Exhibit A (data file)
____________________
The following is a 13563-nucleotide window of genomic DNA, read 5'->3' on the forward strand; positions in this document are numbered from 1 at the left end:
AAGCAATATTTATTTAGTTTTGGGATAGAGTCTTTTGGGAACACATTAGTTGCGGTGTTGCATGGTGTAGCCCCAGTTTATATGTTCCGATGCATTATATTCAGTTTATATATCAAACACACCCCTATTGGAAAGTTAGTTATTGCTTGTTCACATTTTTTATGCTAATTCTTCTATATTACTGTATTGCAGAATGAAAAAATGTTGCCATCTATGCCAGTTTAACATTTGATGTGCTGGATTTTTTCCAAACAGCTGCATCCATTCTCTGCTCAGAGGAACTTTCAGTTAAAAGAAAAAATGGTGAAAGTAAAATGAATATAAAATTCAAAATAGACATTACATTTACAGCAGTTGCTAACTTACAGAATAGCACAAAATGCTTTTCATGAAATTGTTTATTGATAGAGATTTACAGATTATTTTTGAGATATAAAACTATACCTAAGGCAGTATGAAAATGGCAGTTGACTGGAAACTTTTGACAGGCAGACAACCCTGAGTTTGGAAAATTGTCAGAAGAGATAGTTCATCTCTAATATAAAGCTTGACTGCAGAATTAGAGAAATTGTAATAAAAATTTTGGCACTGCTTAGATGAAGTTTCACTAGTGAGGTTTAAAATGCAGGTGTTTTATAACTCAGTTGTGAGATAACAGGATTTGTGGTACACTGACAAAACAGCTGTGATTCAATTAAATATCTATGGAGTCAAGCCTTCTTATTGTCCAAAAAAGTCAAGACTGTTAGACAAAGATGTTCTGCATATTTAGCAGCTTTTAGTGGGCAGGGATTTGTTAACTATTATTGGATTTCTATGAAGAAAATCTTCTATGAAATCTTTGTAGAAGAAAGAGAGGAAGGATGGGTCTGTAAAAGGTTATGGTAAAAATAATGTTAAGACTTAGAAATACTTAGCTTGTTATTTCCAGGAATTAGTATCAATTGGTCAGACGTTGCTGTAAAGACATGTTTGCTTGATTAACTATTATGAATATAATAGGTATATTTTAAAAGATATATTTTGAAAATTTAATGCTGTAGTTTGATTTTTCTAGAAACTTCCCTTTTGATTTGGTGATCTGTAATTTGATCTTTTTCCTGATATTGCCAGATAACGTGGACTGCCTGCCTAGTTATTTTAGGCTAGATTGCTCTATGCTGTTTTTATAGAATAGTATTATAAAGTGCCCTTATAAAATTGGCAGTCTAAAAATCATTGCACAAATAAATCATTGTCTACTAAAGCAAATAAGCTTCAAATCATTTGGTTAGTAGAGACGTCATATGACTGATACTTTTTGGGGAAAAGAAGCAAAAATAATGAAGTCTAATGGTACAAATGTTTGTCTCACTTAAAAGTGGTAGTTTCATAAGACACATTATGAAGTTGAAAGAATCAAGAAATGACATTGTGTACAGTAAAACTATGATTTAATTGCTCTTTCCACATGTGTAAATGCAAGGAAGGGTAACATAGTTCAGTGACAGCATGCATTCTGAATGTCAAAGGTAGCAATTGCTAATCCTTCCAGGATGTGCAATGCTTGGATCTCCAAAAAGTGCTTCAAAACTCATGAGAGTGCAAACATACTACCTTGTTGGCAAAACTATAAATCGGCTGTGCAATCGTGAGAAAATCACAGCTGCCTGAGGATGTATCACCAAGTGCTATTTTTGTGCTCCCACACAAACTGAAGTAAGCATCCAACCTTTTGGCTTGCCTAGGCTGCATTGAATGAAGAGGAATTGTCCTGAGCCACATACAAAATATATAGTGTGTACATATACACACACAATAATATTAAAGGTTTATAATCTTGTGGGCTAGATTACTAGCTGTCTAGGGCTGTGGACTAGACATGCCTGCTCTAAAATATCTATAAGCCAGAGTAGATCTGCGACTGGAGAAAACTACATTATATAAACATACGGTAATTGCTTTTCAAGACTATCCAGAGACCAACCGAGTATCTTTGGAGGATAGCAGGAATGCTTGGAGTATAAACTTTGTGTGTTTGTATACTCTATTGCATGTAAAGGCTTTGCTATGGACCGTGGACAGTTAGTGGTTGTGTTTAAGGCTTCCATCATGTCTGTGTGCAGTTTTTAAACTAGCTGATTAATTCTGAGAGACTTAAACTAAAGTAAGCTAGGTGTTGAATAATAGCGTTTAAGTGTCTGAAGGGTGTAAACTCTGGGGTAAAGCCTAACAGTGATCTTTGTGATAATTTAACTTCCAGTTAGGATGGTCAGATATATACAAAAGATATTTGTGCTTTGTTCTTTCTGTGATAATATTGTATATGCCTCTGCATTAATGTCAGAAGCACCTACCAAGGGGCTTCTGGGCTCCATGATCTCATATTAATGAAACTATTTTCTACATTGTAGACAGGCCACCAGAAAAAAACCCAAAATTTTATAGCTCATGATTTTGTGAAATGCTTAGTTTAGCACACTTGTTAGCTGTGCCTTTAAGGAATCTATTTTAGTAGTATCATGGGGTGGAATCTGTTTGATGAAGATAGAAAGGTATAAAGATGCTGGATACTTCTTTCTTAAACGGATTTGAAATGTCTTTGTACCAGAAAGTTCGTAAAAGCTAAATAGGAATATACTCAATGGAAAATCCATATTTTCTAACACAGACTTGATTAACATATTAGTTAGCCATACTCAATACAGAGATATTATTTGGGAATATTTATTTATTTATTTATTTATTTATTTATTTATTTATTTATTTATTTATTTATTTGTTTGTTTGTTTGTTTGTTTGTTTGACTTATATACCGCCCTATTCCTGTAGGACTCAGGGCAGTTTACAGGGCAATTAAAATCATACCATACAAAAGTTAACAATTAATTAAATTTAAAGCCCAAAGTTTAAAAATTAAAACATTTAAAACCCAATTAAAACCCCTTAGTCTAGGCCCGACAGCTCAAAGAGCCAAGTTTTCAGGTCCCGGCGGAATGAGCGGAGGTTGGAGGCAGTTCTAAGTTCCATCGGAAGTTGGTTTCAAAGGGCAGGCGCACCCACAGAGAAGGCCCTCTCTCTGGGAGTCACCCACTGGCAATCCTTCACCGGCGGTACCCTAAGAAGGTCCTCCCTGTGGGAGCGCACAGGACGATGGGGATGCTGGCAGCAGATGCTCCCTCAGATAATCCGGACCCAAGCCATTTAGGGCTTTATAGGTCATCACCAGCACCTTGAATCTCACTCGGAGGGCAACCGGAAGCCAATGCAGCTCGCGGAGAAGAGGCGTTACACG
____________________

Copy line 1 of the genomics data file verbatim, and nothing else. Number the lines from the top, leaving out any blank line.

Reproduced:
The following is a 13563-nucleotide window of genomic DNA, read 5'->3' on the forward strand; positions in this document are numbered from 1 at the left end: